9. Despite their financial sacrifices, the promise of loan forgiveness under the PSLF program allowed the Individual Plaintiffs to plan for a career in public service with some promise of future financial stability. All of the Individual Plaintiffs asked whether working for their respective organizations rendered them eligible for the PSLF program. They made their decisions to accept their positions, and/or stay in their positions, based largely on the understanding that their employment would qualify for the program.
10. The Department confirmed with three of the Individual Plaintiffs that their employment would allow them to qualify for loan forgiveness if they continued to make loan payments while in those positions. These Plaintiffs were provided confirmation that they had already made several months – or, in one case, several years – of past qualifying loan payments under the program. The remaining Individual Plaintiff believed she would qualify for loan forgiveness because of the public service nature of her work and the fact that her employer was a nonprofit organization whose eligibility as a qualifying employer had already been certified by the Department.
11. Safe in the knowledge that they were on track for loan forgiveness, the Individual Plaintiffs continued in their public service jobs. Given their low annual salaries, the Individual Plaintiffs took steps to ensure they could make their loan payments for ten years while also covering their living expenses. The Individual Plaintiffs entered into income-driven repayment plans. This approach allowed them to meet their month-to-month expenses, but it meant that their payments struggled to cover even just the interest on the loans, leaving the bulk of the principal intact. In some cases, the Individual Plaintiffs’ loan balances continued to grow dramatically while they worked in their public service jobs.
12. Years after some of the Individual Plaintiffs had committed to public service jobs, the Department changed its interpretation of the PSLF provisions – without notice or explanation. As a result, the Individual Plaintiffs were told that their employment no longer qualified for loan forgiveness.
13. Those Individual Plaintiffs who had previously received confirmation of their eligibility were also informed that the change of interpretation would apply retroactively. These Plaintiffs were informed that their prior public service would no longer be considered eligible and their prior payments would no longer count toward loan forgiveness under the PSLF program.
14. This new interpretation seriously harms borrowers who have made career, financial, and life choices – many of them irrevocable – in reliance on the availability of loan forgiveness and the Department’s prior certifications of eligibility.
15. The new interpretation also inhibits the public service mission of the ABA with respect to its ability to attract and retain high-caliber employees. At least one employee has already left the ABA upon hearing of the Department’s recent decisions disqualifying ABA employment from PSLF eligibility. Other employees have indicated that they will struggle to continue working for the ABA if their work for the ABA does not make them eligible for the program. Thus, the ABA faces the prospect of losing more employees as a result of the Department’s actions. In recruiting, the ABA has found eligibility for the PSLF program to be a determinative factor in prospective employees’ decisions on where to work.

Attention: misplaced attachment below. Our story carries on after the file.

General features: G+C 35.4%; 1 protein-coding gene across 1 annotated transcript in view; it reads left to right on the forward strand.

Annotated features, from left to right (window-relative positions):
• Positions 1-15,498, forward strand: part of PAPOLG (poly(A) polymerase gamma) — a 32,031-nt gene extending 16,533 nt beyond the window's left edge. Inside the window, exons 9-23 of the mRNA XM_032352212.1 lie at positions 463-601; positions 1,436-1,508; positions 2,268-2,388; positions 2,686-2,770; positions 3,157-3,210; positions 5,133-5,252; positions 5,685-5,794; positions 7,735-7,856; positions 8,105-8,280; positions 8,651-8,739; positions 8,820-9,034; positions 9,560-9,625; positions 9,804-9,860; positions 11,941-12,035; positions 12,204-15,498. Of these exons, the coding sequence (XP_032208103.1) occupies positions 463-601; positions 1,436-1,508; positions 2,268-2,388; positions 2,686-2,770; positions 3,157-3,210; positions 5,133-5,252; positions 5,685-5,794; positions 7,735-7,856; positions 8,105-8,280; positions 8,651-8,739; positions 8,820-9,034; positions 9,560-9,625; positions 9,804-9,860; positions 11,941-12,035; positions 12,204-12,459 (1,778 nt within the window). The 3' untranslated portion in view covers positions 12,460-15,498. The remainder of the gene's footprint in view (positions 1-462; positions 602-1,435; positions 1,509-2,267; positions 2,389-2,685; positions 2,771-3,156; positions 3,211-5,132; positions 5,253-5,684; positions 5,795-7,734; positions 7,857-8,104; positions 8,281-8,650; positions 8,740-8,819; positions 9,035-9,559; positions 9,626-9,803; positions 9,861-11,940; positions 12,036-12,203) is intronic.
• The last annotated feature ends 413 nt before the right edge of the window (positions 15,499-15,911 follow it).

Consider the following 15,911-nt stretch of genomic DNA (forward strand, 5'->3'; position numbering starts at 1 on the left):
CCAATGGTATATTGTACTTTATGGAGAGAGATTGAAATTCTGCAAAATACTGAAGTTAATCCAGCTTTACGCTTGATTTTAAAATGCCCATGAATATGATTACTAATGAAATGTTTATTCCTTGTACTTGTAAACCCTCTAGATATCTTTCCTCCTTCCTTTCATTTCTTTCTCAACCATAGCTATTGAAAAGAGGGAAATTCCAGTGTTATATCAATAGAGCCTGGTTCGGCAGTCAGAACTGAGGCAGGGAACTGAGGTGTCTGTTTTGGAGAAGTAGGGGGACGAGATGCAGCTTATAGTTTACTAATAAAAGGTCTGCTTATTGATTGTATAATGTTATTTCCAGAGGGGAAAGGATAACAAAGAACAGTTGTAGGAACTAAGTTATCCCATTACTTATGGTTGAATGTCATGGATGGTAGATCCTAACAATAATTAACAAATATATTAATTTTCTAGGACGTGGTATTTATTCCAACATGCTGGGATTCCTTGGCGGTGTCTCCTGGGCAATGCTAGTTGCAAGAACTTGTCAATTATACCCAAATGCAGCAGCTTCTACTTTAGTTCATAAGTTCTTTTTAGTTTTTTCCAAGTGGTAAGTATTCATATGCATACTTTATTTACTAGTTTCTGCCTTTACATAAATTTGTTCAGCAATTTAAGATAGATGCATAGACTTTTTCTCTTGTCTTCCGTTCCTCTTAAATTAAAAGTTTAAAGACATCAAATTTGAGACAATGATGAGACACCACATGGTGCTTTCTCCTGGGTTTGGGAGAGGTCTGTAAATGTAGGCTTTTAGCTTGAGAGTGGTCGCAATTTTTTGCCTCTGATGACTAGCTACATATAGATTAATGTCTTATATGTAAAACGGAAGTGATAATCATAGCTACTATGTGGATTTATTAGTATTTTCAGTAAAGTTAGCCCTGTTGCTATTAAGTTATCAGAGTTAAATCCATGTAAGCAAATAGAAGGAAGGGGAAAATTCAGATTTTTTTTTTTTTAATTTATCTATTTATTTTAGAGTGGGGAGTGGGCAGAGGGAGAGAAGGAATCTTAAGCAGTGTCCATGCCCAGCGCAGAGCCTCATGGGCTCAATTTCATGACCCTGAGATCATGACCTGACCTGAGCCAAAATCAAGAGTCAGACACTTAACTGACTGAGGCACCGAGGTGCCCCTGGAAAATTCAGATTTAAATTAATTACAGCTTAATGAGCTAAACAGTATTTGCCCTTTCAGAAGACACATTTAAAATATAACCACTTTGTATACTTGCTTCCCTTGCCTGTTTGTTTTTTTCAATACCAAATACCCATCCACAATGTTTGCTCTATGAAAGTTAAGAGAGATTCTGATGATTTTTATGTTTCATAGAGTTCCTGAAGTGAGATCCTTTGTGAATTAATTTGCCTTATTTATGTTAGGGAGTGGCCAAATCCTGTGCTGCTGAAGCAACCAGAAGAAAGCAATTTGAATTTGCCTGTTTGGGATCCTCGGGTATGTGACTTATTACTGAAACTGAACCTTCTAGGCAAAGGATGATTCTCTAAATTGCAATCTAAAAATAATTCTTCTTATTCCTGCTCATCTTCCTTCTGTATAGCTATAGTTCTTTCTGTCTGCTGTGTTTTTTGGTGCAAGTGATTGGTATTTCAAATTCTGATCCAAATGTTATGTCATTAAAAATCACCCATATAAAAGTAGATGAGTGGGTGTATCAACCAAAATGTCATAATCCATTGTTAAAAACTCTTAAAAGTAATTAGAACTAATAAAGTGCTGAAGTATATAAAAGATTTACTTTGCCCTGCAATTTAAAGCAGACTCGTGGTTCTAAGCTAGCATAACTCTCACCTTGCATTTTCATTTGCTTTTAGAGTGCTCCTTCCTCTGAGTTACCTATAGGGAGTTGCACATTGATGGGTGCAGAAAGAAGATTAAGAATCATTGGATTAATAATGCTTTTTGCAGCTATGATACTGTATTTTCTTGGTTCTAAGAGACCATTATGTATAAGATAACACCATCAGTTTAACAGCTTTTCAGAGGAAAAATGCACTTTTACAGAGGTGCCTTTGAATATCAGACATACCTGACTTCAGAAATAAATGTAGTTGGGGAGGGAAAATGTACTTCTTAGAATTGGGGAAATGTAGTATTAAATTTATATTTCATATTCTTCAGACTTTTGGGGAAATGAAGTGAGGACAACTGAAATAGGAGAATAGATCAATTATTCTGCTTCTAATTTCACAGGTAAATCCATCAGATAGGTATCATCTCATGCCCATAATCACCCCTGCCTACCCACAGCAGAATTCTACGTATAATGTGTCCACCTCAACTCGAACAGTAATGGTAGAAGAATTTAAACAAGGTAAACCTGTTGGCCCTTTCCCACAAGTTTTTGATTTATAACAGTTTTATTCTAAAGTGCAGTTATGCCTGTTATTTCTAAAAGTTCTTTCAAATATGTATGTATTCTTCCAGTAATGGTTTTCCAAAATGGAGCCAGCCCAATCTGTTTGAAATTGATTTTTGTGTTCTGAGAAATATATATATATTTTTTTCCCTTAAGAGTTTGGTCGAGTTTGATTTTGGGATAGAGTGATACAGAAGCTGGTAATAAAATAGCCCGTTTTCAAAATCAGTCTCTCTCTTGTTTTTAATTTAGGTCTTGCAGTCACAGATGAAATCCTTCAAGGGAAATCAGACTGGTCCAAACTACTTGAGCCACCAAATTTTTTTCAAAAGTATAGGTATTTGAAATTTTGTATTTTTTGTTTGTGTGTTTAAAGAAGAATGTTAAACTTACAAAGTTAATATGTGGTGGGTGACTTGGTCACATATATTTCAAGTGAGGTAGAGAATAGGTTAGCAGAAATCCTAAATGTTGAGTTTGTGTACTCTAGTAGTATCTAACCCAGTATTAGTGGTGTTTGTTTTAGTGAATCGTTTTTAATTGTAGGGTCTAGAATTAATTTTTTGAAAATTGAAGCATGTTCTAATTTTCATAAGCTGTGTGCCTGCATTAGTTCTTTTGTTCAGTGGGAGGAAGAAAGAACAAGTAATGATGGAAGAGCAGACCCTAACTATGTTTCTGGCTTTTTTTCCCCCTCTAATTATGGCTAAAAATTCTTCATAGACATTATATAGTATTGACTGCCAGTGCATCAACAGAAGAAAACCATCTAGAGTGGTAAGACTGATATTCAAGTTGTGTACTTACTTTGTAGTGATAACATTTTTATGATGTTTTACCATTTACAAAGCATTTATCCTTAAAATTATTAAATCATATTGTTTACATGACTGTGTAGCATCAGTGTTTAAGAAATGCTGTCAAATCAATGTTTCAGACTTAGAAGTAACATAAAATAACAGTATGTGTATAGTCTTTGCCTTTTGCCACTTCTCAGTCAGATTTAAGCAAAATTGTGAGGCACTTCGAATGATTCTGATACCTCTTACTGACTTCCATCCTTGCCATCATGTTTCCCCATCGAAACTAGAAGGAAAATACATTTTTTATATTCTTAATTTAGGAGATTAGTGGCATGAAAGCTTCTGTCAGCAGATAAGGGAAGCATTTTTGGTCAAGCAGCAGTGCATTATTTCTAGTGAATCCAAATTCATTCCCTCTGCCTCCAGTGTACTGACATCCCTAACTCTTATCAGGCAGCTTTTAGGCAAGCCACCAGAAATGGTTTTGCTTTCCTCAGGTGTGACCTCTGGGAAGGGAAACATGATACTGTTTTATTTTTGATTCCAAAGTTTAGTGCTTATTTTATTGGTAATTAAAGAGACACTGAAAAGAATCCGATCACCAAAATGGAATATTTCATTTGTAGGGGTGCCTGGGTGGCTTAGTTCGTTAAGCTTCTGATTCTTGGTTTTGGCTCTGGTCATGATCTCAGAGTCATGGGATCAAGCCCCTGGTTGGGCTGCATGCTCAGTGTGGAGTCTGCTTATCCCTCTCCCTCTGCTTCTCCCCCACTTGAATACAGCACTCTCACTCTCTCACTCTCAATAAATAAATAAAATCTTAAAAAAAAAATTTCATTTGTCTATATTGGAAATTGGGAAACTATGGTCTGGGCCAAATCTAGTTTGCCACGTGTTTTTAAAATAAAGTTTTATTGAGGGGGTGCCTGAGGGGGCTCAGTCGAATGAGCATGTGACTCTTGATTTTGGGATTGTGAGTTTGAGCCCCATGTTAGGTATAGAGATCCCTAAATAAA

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16. The Department’s change of interpretation violates the Administrative Procedure Act (“APA”), 5 U.S.C. §§ 701-06, for at least three reasons.
17. First, the Department’s interpretation of the PSLF eligibility criteria is incompatible with the enabling statute and the relevant regulation. No reasonable reading of the Act and regulation could exclude the work performed by the Individual Plaintiffs, and work performed for the ABA, from the scope of the “public service jobs” that qualify for loan forgiveness.
18. Second, even if the Department could permissibly have adopted such an interpretation, the Department did not follow an adequate or appropriate process for changing its interpretation. The Department failed to provide any explanation for its complete turnaround, let alone give reasons that would justify sweeping aside the Individual Plaintiffs’ settled reliance interests. Nor did the Department provide any prior notice that it had changed its interpretation.
19. Third, the Department lacked statutory authorization to apply its new interpretation retroactively. Even a legitimate new interpretation achieved through an adequate process would not have allowed the Department to simply ignore its prior eligibility certifications and purge borrowers’ past years of qualifying public service.
20. The Department’s actions are arbitrary, capricious, an abuse of discretion, and otherwise not in accordance with law. This Court should declare that they violate the APA and constitute a violation of due process, and it should order the Department to strictly comply with the Act and remedy the harm to graduates in public service, their employers, and the communities they serve. – Source